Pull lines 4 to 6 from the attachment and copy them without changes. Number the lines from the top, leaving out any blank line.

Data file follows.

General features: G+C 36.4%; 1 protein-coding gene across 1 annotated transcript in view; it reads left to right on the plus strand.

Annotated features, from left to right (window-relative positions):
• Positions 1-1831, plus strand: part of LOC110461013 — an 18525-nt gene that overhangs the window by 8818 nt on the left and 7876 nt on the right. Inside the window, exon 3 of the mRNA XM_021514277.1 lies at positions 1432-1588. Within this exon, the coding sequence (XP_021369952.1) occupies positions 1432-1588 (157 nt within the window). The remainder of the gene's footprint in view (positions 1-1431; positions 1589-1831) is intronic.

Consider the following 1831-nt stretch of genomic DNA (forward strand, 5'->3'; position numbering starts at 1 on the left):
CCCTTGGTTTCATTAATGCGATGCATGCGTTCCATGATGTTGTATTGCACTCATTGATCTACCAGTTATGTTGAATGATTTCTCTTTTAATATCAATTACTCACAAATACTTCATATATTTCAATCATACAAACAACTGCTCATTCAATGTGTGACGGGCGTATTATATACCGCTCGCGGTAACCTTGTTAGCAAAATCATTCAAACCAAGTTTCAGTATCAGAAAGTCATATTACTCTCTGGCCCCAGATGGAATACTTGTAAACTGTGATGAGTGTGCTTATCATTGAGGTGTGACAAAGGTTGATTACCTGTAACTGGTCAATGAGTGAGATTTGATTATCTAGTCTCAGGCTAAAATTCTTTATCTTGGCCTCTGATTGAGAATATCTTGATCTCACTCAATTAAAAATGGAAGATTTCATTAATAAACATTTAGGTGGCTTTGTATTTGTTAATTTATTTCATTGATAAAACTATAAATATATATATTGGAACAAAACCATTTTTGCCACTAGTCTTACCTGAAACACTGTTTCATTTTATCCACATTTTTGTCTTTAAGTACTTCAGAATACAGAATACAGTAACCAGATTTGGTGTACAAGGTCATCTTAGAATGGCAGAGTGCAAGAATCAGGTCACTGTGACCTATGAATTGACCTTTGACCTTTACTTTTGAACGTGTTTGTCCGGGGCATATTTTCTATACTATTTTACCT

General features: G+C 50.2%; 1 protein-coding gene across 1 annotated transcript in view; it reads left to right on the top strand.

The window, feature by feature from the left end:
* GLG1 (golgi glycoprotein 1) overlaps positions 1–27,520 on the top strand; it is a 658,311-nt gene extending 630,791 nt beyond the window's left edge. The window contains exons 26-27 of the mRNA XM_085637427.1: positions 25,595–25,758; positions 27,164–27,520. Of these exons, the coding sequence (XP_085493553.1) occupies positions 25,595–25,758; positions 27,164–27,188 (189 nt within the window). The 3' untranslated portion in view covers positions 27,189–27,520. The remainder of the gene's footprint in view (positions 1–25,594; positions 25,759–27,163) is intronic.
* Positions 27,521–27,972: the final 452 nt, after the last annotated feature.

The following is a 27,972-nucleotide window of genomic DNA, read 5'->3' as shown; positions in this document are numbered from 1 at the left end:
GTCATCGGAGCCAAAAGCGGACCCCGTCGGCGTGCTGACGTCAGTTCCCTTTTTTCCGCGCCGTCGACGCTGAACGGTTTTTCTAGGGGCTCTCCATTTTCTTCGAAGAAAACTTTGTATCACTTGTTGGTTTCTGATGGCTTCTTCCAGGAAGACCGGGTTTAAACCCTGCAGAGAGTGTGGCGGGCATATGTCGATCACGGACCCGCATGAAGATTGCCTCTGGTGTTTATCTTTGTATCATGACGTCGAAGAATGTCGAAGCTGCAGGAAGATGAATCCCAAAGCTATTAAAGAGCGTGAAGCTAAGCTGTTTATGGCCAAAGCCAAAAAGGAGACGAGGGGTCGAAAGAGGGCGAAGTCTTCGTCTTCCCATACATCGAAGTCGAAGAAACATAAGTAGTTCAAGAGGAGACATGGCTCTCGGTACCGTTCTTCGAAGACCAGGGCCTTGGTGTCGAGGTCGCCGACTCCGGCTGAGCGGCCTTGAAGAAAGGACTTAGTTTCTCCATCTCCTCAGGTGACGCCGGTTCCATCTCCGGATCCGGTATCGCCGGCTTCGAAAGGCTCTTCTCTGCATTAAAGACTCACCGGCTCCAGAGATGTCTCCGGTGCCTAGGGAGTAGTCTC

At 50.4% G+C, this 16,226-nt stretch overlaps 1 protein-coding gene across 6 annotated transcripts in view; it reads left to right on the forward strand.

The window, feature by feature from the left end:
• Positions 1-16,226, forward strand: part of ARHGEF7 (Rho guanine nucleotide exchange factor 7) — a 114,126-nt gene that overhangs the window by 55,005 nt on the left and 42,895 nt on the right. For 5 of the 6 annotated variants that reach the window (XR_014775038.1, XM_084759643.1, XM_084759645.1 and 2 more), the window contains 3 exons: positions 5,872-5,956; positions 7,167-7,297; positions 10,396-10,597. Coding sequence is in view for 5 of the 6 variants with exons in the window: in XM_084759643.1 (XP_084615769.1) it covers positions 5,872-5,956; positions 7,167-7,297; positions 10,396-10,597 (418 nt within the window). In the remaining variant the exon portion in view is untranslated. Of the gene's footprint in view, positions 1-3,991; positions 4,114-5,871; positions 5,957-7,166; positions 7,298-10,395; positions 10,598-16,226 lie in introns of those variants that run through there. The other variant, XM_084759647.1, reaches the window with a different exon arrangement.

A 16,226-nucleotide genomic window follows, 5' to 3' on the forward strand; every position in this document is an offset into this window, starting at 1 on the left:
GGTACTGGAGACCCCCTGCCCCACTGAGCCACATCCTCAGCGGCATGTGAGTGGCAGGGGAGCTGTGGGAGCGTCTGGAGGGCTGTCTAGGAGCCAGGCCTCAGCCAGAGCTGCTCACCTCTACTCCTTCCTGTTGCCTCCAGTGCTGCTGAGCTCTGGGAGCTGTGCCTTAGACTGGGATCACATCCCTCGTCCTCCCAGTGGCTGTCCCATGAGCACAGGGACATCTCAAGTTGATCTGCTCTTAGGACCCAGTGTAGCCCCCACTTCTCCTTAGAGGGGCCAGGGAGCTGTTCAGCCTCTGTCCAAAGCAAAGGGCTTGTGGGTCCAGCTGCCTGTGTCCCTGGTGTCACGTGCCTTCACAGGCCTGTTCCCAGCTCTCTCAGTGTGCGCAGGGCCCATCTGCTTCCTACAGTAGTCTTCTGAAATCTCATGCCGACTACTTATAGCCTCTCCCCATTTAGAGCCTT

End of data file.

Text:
Consider the following 1831-nt stretch of genomic DNA (forward strand, 5'->3'; position numbering starts at 1 on the left):
CCCTTGGTTTCATTAATGCGATGCATGCGTTCCATGATGTTGTATTGCACTCATTGATCTACCAGTTATGTTGAATGATTTCTCTTTTAATATCAATTACTCACAAATACTTCATATATTTCAATCATACAAACAACTGCTCATTCAATGTGTGACGGGCGTATTATATACCGCTCGCGGTAACCTTGTTAGCAAAATCATTCAAACCAAGTTTCAGTATCAGAAAGTCATATTACTCTCTGGCCCCAGATGGAATACTTGTAAACTGTGATGAGTGTGCTTATCATTGAGGTGTGACAAAGGTTGATTACCTGTAACTGGTCAATGAGTGAGATTTGATTATCTAGTCTCAGGCTAAAATTCTTTATCTTGGCCTCTGATTGAGAATATCTTGATCTCACTCAATTAAAAATGGAAGATTTCATTAATAAACATTTAGGTGGCTTTGTATTTGTTAATTTATTTCATTGATAAAACTATAAATATATATATTGGAACAAAACCATTTTTGCCACTAGTCTTACCTGAAACACTGTTTCATTTTATCCACATTTTTGTCTTTAAGTACTTCAGAATACAGAATACAGTAACCAGATTTGGTGTACAAGGTCATCTTAGAATGGCAGAGTGCAAGAATCAGGTCACTGTGACCTATGAATTGACCTTTGACCTTTACTTTTGAACGTGTTTGTCCGGGGCATATTTTCTATACTATTTTACCT

General features: G+C 50.2%; 1 protein-coding gene across 1 annotated transcript in view; it reads left to right on the top strand.